Rugby, academies and the formative years

Henry Slade of Exeter Chiefs offloads during the European Champions Cup Quarter Final Match between

Henry Slade of Exeter Chiefs offloads during the European Champions Cup Quarter Final Match between Exeter Chiefs and Leinster Rugby at Sandy Park on 10 April 2021. Photo: Tom Sandberg/PPAUK - Credit: Tom Sandberg/PPAUK

Academies across British rugby will have a series of success stories from the years since their inception. Our very own Exeter Chiefs have a number of to call upon, with the obvious quality of Ewers, Hill, Nowell, Slade, Cowan-Dickie, Sam Simmonds or more recently, Maunder, Townsend, Joe Simmonds. 
The Chiefs have been very productive in spotting and developing those talents and bringing them through to be major first-team assets. Not just squad players but players who lead the line and achieve the highest honours in sport, with hopefully a few of these home-grown Chiefs going on to represent the Lions this summer. 
At the heart of Exeter’s academy is the concerns of the individual, their personal development and well-being. But still there are some harsh realities being found out by young athletes regularly through injury or simply not cutting the mustard. 
Every professional sport has a difficult pathway to the top with many pitfalls along the way, and rugby is no different, with huge pressures from a young age in terms of performance, conditioning, finances and most significantly, education.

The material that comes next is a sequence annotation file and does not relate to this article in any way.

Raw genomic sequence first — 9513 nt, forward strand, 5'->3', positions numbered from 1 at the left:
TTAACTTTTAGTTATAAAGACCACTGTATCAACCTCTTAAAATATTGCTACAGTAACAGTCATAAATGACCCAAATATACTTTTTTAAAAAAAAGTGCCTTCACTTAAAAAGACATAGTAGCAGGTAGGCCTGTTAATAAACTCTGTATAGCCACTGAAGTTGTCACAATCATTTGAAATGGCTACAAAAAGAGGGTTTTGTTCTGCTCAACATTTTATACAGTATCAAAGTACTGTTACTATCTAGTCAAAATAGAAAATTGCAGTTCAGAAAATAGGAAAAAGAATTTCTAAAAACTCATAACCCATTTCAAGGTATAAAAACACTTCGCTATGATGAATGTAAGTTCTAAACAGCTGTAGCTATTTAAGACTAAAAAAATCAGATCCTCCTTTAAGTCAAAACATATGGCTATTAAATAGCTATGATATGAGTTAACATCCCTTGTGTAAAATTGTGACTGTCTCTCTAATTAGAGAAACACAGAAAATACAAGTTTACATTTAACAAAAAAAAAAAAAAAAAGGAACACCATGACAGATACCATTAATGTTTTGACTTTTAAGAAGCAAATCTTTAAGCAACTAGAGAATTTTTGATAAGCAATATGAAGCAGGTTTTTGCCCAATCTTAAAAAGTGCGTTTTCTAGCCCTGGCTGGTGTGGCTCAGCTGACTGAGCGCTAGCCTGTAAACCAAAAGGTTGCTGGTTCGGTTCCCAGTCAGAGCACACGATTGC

Allowing freedom to develop as a person and an athlete is crucial in my eyes. 
Developing in rugby terms at this time, perhaps has never been as limited, with some many games in a regular calendar not happening. With no LV cup, and the A-league matches only recently resuming again, minutes on the pitch are golden.  
The chiefs were able to expose a few new, young, faces when the squad was depleted from the six nations but not in an ideal scenario being thrust into the deep end of Premiership rugby. 
My personal route to becoming a professional rugby player was different to your usual path, but I am very grateful that it happened as it did, joining the professional or academy ranks toward the end of my time at university, allowing me to play a huge amount of rugby perhaps without the constraints of an academy structure. 
A rugby academy helps to guide each individual to develop on and off the pitch and to have the awareness of educating and gaining experience for life after rugby. 

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